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As ubiquitous as prong-setting engagement rings may seem, there was a time when this silhouette was virtually nonexistent. The sleek style burst onto the scene in the 19th century and forever changed the way jewelers feature gemstones, creating the illusion the stone is floating above the finger for the first time. Perhaps, the best-known purveyor of prong engagement ring settings is the now-iconic Tiffany setting, introduced in the late 19th century.
What Is the Prong Setting?
The prong setting typically has four or six metal prongs that extend up from the ring’s basket and over the gemstone. This effectively secures the diamond in place and allows more light to enter the stone.
Prong settings became popular as improved stone-cutting techniques allowed larger, more dramatic, less-included stones to be unearthed, says Greg Fromont, cofounder of the New Zealand-based jewelry label Meadowlark. Prior to prongs, the majority of rings featured bezel or rub-over settings. “These older styles hid the stone away but as more fantastical stones were created, jewelers sought to show off the full personality of a stone.”
We spoke to Fromont and Kristen Lawler-Trustey, spokesperson for Forevermark, to learn more about this ultra-popular ring setting.
Meet the Expert
- Greg Fromont and his partner Claire Hammon founded New Zealand-based jewelry label Meadowlark in 2006.
- Kristen Lawler-Trustey is a spokesperson for Forevermark, a responsibly sourced diamond brand from De Beers Group.
Continue reading to learn the best stone cuts to pair with the prong setting and why its versatility is key when deciding what aesthetic is best for you.
Pros and Cons of Prong Settings
Prong settings are popular because of their classic and timeless look. They are also a great way to show the most of your engagement stone since they don't take up much room on the ring. The small shape of the prongs also makes it easier to clean your stone. You are able to get to the sides and underside of the stone with this type of setting, ensuring your ring has maximum shine after each clean.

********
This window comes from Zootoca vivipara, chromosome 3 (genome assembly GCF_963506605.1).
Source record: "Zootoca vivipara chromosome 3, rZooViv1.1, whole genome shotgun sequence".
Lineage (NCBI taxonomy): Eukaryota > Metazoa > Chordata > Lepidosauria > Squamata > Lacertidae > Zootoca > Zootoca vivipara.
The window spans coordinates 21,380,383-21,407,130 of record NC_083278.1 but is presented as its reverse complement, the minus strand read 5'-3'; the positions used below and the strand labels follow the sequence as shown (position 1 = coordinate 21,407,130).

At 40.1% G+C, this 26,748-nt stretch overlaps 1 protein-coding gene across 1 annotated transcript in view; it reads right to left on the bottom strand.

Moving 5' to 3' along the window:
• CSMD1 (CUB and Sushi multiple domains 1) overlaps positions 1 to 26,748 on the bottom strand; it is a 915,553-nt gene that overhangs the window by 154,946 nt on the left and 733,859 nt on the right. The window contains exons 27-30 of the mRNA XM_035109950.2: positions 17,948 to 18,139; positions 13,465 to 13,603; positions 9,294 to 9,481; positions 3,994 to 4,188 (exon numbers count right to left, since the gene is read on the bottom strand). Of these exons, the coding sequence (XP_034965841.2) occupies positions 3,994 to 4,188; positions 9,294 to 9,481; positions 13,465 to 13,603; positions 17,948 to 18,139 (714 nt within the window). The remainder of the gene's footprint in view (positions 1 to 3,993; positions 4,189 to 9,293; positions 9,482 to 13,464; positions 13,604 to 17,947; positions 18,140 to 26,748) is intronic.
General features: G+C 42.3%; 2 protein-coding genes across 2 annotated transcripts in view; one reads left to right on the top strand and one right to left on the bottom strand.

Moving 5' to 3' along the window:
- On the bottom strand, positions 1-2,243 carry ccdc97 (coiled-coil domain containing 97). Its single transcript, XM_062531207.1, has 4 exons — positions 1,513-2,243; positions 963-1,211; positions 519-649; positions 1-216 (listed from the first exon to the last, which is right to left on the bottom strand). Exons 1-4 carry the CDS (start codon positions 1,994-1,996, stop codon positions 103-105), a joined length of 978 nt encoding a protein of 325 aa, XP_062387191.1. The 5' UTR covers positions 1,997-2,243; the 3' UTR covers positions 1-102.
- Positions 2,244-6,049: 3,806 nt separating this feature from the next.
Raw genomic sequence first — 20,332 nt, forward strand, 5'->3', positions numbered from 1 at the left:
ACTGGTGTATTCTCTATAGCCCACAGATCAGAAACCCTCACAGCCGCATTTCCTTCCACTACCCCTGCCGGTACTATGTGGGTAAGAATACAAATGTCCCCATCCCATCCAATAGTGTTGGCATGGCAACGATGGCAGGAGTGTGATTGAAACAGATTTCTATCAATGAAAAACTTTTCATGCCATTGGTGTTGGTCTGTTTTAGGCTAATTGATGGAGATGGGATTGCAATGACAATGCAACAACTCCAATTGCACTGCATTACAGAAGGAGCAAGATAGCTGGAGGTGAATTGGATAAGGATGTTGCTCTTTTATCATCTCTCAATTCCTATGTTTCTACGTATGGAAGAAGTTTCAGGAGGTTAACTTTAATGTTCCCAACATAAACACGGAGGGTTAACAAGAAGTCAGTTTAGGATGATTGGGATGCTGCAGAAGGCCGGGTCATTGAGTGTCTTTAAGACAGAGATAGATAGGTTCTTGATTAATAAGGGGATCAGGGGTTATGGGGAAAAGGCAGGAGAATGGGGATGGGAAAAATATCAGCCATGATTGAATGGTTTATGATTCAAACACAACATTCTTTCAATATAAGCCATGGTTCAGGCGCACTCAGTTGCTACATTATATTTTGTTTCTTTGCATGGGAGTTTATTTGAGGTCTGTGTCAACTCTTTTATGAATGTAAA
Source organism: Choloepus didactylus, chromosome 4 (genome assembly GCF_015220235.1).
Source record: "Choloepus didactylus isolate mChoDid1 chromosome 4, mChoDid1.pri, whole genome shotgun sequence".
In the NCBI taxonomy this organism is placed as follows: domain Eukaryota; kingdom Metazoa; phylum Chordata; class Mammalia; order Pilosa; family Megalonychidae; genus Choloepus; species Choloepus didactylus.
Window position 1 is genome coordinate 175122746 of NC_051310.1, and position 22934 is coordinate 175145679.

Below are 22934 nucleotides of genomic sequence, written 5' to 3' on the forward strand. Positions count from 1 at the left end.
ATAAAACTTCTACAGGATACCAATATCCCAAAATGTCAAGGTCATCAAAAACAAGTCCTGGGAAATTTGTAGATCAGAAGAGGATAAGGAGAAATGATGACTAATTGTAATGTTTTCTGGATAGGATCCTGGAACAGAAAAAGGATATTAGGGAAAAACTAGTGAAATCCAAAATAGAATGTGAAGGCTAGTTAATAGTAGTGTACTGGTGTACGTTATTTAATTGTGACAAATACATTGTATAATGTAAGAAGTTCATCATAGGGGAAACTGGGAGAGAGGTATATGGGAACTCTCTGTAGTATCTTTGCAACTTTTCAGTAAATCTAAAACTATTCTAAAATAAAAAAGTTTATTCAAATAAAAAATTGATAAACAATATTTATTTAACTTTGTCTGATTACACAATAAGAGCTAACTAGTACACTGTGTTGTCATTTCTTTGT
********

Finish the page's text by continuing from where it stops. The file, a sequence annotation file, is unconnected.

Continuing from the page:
A potential con that comes with a prong setting is getting something caught on one of the prongs. When looking for a prong setting, you’ll want to work with a trusted jeweler. “They should ensure the prongs are properly finished,” says Lawler-Trustey.
“Prong settings that aren’t properly refined may catch or snag on fabric or skin.” If the stone is not set evenly within the prongs, it could wiggle loose. “Because they are so delicately set, prong settings can reveal inferior workmanship,” she adds.
What to Look for in a Prong Setting
- What cuts work best with a prong setting? Prong settings are incredibly versatile and work with a variety of cuts. Some of the best cuts for this setting include round brilliant, pear, princess, emerald, cushion, and radiant. Rare antique cuts, like cabochon, may be better suited with other setting techniques.
- Are there different types of prong settings? Four- or six-prong settings are the most common, but you can also find rings with as few as two prongs or as many as eight. You'll find more unique prongs that are rounded or tapered to a point, which is known as a claw setting, or the tab prong, which is more square-shaped.
- What stones work best with a prong setting? A prong setting works with just about any stone. This type of setting is essential if you choose a softer stone for your engagement ring, like morganite or emerald, because it gives less durable stones more protection against chipping or other damage.
How to Care for Your Prong Setting
A six-month cleaning and checkup with a trusted jeweler is a good way to ensure your prong setting stands the test of time. “The jeweler will inspect the prongs of your jewelry for any weaknesses or trauma, making sure that the diamond(s) remain safe in the setting,” says Lawler-Trustey.
“Over the course of a long time, the claws holding the stone in will need to be re-tipped, which can be done easily," says Fromont. It helps hold the stone in place. To re-tip, a jeweler will attach a wire or metal band to the top of the prong that needs to be reinforced. The process is fairly inexpensive and costs around $30-50 per prong.
In terms of at-home care, Lawler-Trustey recommends using hot, soapy water and a gentle brush with a soft-bristle or a non-abrasive jewelry cleaner followed up with a lint-free cloth. For a less-traditional approach to cleaning, Fromont suggests soap crystals and aluminum foil for a “mostly nonabrasive way to clean your jewelry.” When storing your ring, make sure to keep it away from any other jewelry that could potentially cause scratching or damage to the surface. Having a designated box for just your wedding ring is an easy way to ensure it's properly protected.
Ahead, unique and beautiful engagement rings featuring a prong setting.
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